A new study based on in-depth interviews of rural Latino men in western Oregon finds that these men need sexual health services designed for their needs, including more male health providers, more convenient clinic hours, and Spanish-speaking doctors.
Researchers at Oregon State University conducted interviews with young Latino men from rural backgrounds and asked them questions related to sexual health and use of sexual health services. The results are published in the March issue of the American Journal of Men's Health.
Marie Harvey, the study's lead author, and associate dean of research in OSU's College of Public Health and Human Sciences, has studied women's reproductive health issues for more than 25 years. Recently, she has focused on the role of partners in sexual and reproductive health, or what she likes to call the "it takes two to tango" angle.
"We put women in the awkward position of trying to convince their partners to be active participants in pregnancy prevention and contraceptive planning," Harvey said. "Increasingly, I think it's crucial to talk to men and engage them on these issues."
Latinos in the United State experience disproportionately high rates of unintended pregnancy, sexually transmitted infections (STIs) and HIV/AIDS. These sexual health disparities have the potential to grow as Latinos continue to be the largest and fastest growing minority in the United States.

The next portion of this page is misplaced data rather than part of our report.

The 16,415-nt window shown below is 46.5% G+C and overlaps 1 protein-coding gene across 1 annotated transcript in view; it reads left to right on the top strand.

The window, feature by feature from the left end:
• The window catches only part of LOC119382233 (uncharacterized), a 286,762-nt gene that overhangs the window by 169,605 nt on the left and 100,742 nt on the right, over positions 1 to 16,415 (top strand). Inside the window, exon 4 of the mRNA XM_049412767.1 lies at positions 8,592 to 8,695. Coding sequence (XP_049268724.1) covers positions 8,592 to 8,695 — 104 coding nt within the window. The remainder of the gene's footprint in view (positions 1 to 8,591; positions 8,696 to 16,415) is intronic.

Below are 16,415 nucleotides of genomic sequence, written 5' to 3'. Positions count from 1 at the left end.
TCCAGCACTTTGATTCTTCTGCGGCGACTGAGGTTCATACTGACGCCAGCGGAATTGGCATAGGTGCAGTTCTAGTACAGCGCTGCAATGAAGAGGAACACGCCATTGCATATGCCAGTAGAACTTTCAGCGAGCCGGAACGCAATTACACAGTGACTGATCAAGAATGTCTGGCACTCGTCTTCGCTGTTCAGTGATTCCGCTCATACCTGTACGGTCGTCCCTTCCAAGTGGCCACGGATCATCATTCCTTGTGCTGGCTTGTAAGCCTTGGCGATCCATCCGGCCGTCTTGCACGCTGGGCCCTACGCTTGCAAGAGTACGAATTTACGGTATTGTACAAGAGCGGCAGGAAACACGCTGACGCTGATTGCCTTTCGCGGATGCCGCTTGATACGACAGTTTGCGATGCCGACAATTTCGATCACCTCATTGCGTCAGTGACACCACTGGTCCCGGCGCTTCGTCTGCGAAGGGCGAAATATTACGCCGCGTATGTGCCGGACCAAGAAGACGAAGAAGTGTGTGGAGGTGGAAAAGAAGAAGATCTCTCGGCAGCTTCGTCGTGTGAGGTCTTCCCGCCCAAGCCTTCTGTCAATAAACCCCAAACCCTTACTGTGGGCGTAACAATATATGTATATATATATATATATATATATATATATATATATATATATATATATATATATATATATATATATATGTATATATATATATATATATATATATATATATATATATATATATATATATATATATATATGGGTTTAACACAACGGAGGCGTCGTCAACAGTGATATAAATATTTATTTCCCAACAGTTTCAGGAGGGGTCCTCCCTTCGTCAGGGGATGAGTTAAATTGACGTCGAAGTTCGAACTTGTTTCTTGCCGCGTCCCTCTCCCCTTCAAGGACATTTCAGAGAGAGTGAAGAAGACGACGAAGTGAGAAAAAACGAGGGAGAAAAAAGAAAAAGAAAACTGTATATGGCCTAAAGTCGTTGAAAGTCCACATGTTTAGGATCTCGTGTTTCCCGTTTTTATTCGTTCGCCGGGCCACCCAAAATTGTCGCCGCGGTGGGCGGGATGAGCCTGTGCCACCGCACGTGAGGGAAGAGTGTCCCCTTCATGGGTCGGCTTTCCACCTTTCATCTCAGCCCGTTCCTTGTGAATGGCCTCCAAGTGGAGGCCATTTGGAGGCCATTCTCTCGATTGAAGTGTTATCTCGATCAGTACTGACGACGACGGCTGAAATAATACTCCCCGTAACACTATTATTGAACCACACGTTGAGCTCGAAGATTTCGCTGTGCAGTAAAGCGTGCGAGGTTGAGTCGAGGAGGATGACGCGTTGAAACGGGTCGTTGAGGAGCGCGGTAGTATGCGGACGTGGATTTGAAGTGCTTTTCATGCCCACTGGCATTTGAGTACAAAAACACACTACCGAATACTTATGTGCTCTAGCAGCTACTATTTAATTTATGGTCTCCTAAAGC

Harvey's research team interviewed 49 Latino men who have immigrated to the United States within the last 10 years. The average age was 24. The majority of the men came from rural areas of Mexico. More than half had never seen a health care provider, and 88 percent had never seen a provider specifically for sexual and reproductive health services.
Harvey said this research is important because the men not only gave reasons why they did, or did not, utilize sexual health services, but they gave context linked to their cultural background, beliefs, and experiences. Almost half of the men reported they never discussed sexual and reproductive health topics with their parents. As one man explained, "Unfortunately, we come from a country that, I don't know, they never want to talk about that. They keep it quiet and one grows up ignorant about that subject."
"Almost every man we talked with stated they didn't have enough information or knowledge about how to prevent unintended pregnancies and STIs," Harvey said. "But they very clearly stated that they wanted this information and would like to be better informed."
Many of the men suggested making informational pamphlets about sexual health services and clinics available in places they frequent, such as local laundromats or Latino grocery stores, as well as airing public service announcements on Latino radio or television stations. Men also emphasized the importance of providing information in Spanish.
In addition, terminology sometimes was confusing. In the United States, the term "family planning" is often used, but many of these single men said they had no need for such a service since they weren't planning to have a family right now.